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Discover Our Vibrant Communities –
Relocate to New York

At SNG, we're passionate about our dynamic city. We love nothing more than offering our relocation services to professionals looking to relocate to New York. The city has a neighborhood for every taste. The astounding range of residential possibilities, as well as cultural and commercial treasures within the city, make New York an incredibly vibrant metropolis. For those reasons, choosing the right neighborhood is key to experiencing all that the city has to offer. Below you will find brief descriptions of a number of sought-after Manhattan neighborhoods, which should serve as a guide for you in determining the best place to set your roots in New York.

Midtown East

Bounded by 59th Street in the north to 42nd Street in the south, and running from 5th Avenue in the west to the East River, Midtown East bustles with residential possibilities. Because Midtown is primarily a business and commercial district, living in one of its beautiful high-rise residences offers the possibility of walking to work. However, the neighborhood is accessible by all branches of New York City Transit and offers the best shopping in the city along 5th Avenue. Grand Central Station links New York to the northern suburbs and Connecticut via the Metro-North railroad.

Midtown West

Midtown West is bordered in the north by 59th Street and 42nd Street in the south, and then it stretches from 5th Avenue in the east to the Hudson River in the west. In addition to being situated within walking distance of midtown's enormous business district, this area boasts some of the best-known attractions, including boisterous Times Square and Broadway's magical theaters. Times Square also links Midtown west to every other neighborhood in the city via its gigantic subway station that houses virtually every line in the New York subway system. In addition, you can travel almost anywhere in the country by jumping on a bus at the Port Authority bus terminal at 8th Avenue and 42nd street.

Upper West Side

From 103rd Street in the north to 59th Street in the south, the Upper West Side is enclosed by Central Park West and the Hudson River. Easy subway access makes getting to work a breeze in this neighborhood, and an abundance of large-sized, pre-war apartments in stately buildings makes living here very desirable. An urban neighborhood-like feel pervades the area, and as home to Lincoln Center and dozens of excellent movie theaters, there is no shortage of cultural fuel. Quiet, tree-lined side streets are flanked by gorgeous brownstones, and with Central Park only a few minutes' walk away, living on the Upper West Side is simply spectacular.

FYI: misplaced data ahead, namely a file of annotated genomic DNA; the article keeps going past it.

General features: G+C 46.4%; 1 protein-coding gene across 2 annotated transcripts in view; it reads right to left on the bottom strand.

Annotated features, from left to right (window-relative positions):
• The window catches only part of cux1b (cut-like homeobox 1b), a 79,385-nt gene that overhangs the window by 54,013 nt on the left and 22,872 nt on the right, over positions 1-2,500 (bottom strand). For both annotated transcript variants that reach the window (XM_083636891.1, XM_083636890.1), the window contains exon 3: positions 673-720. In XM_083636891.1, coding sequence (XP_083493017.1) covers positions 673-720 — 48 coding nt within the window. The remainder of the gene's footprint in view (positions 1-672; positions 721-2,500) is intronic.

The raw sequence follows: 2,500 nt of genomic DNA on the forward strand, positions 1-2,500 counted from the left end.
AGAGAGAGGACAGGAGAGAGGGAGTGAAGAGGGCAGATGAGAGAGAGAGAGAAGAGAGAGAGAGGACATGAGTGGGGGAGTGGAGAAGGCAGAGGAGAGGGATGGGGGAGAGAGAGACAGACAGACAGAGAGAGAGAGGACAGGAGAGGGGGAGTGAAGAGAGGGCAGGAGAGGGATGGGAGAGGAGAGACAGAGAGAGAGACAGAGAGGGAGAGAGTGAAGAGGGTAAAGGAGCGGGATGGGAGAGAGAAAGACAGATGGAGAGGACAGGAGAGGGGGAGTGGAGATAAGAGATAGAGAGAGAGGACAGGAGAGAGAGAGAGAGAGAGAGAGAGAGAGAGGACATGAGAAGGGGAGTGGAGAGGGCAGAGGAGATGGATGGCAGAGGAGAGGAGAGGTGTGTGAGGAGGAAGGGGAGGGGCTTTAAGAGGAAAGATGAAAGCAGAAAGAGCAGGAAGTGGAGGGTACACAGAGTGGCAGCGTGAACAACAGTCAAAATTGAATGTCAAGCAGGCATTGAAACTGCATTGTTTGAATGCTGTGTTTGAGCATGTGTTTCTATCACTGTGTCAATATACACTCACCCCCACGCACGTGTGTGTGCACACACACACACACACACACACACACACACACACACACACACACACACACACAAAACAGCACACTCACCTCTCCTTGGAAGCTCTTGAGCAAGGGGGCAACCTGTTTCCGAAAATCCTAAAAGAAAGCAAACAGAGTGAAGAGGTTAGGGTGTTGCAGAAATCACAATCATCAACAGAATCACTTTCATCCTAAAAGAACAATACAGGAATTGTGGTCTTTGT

Upper East Side

The Upper East Side is bordered by 96th Street in the north, 59th Street in the south, 5th Avenue in the west and the East River to the east. The area has long been known as a focal point of cultural sophistication, featuring a wide variety of museums, specialty shops, classy restaurants, and luxury residences. The Lexington Avenue subway line makes commuting to work easy, and on weekends, the area abounds with some of the best-dressed, most refined people on earth. Madison Avenue is the capital of the advertising world, and with Central Park right along 5th Avenue, home to the Guggenheim Museum, the Jewish Museum, and the Frick Collection, there is no question that the Upper East Side has it all.

Murray Hill

Murray Hill is located between 29th and 42nd Streets on the east side, between 5th Avenue and the East River. Murray Hill's strength lies in the residential life that it offers, as well as easy accessibility to Midtown, the Financial District, and the cultural excitement of the Village. What's more, dozens of quaint restaurants and shops have their homes in Murray Hill. Grand Central Station is right around the corner, making long-range trips or a transfer to a subway train to any destination in the city no problem at all. Comfort and convenience are Murray Hill's strongest points.


Chelsea is located in western Manhattan, between 6th Avenue and the Hudson River. It is bordered in the north by 23rd Street and in the south by 14th Street. The neighborhood has access to a large number of transit lines offering connections to Midtown and downtown, so the commute to work takes only minutes. Chelsea also features the best in both loft and apartment living in a very upbeat, exciting atmosphere. Everyone—from artists to professionals—makes their home in Chelsea; and when they're not working, they're enjoying some of the best food, entertainment, and nightlife in town.